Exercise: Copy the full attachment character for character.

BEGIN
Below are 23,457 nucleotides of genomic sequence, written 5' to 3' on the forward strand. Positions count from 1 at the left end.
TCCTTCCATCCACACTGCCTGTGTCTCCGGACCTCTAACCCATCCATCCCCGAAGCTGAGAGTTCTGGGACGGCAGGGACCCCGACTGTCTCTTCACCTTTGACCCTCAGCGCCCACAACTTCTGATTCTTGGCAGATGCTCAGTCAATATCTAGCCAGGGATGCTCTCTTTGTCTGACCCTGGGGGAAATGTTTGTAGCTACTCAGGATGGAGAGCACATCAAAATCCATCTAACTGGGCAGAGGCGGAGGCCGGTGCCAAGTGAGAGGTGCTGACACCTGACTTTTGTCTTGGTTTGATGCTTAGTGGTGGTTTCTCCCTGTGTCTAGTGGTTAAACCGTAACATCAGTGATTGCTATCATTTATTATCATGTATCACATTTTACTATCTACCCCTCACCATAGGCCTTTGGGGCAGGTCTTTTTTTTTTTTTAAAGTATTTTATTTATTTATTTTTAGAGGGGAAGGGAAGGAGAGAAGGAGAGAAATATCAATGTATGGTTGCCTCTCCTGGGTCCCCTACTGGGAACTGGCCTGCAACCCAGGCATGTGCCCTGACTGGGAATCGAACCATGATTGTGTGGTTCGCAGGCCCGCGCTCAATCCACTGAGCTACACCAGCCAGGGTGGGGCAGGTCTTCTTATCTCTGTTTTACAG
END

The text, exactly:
Below are 23,457 nucleotides of genomic sequence, written 5' to 3' on the forward strand. Positions count from 1 at the left end.
TCCTTCCATCCACACTGCCTGTGTCTCCGGACCTCTAACCCATCCATCCCCGAAGCTGAGAGTTCTGGGACGGCAGGGACCCCGACTGTCTCTTCACCTTTGACCCTCAGCGCCCACAACTTCTGATTCTTGGCAGATGCTCAGTCAATATCTAGCCAGGGATGCTCTCTTTGTCTGACCCTGGGGGAAATGTTTGTAGCTACTCAGGATGGAGAGCACATCAAAATCCATCTAACTGGGCAGAGGCGGAGGCCGGTGCCAAGTGAGAGGTGCTGACACCTGACTTTTGTCTTGGTTTGATGCTTAGTGGTGGTTTCTCCCTGTGTCTAGTGGTTAAACCGTAACATCAGTGATTGCTATCATTTATTATCATGTATCACATTTTACTATCTACCCCTCACCATAGGCCTTTGGGGCAGGTCTTTTTTTTTTTTTAAAGTATTTTATTTATTTATTTTTAGAGGGGAAGGGAAGGAGAGAAGGAGAGAAATATCAATGTATGGTTGCCTCTCCTGGGTCCCCTACTGGGAACTGGCCTGCAACCCAGGCATGTGCCCTGACTGGGAATCGAACCATGATTGTGTGGTTCGCAGGCCCGCGCTCAATCCACTGAGCTACACCAGCCAGGGTGGGGCAGGTCTTCTTATCTCTGTTTTACAG